Powder Coating Q&A: Powder Coating Assembled Parts

Do you have any ideas about how we could cure a powder coating without causing damage to the sensitive parts?


Facebook Share Icon LinkedIn Share Icon Twitter Share Icon Share by EMail icon Print Icon

Q. We currently use an air-dry liquid paint. We want to powder coat our parts for better appearance and durability, but we are concerned about the high temperatures needed to cure a powder coating. Are there any powder coatings that can be cured at a temperature below 200°F? If not, do you have any other ideas about how we could cure a powder coating without causing damage to the sensitive parts?

A. The lowest curing powder coatings are in the range of 250°F and that is for epoxy resin systems that do not have good resistance to sunlight exposure. You will need a polyester resin system to get the ultraviolet protection. The lowest temperature polyester products will probably need to be cured at 325°F or higher, so I do not think low temperature curing is going to help with the heat-sensitive parts.

Consider coating all of the metal parts before assembly. I have done this with more than one manufacturer and had excellent success.This requires a lot of changes to the manufacturing process, but the results are so positive that it is well worth the effort. Parts are coated inside the areas that overlap in assembly, so no rust occurs between two parts that lie flat against one another. Holes have some coating in them, too, providing some additional corrosion resistance around fasteners. The powder coating is a thermal-set material, so it will be much tougher than most air-dry products. If you store parts outside in a yard, you will be impressed by how much better they handle sun and rain compared with its air-dry counterparts.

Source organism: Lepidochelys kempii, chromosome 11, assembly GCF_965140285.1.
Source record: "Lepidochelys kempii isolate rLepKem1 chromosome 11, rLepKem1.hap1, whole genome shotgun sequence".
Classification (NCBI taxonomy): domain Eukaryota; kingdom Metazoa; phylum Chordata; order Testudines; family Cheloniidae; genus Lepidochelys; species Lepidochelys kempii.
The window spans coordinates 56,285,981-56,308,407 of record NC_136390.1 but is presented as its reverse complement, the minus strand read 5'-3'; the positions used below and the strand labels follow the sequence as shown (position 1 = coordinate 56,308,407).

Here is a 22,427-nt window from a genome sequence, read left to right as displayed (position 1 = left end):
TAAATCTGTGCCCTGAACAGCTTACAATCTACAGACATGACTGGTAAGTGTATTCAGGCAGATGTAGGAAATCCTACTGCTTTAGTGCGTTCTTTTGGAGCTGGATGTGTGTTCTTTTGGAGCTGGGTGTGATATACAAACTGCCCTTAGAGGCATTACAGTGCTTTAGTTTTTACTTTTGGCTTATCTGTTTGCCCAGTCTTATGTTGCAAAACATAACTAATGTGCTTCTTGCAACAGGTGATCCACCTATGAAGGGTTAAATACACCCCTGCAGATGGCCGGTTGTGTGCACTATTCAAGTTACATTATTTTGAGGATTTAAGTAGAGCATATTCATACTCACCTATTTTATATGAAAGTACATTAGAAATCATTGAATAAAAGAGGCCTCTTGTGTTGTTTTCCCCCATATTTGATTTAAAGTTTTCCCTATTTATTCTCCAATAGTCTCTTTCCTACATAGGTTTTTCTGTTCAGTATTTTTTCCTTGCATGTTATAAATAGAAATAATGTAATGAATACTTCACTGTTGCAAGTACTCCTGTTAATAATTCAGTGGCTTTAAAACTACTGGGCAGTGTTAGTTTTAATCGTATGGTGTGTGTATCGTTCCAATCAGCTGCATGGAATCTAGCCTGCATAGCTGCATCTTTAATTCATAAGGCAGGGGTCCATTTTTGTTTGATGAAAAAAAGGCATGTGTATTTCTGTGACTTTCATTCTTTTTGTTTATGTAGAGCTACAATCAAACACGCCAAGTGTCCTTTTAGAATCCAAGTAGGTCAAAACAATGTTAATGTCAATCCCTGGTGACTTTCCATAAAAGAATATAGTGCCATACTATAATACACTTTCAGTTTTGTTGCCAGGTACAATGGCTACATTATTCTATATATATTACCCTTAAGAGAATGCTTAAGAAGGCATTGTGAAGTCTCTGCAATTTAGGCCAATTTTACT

Originally published in the April 2016 issue.

Related Topics


  • Masking for Surface Finishing

    Masking is employed in most any metal finishing operation where only a specifically defined area of the surface of a part must be exposed to a process. Conversely, masking may be employed on a surface where treatment is either not required or must be avoided. This article covers the many aspects of masking for metal finishing, including applications, methods and the various types of masking employed.

  • Coating Thickness Measurement: The Fundamentals

    A review of available test methods, common applications and innovative instrumentation...

  • 2020 Vision: The Future of Coatings

    The year 2020 will be here before you know it, signaling the beginning of a new decade and bringing changes to the world as we know it.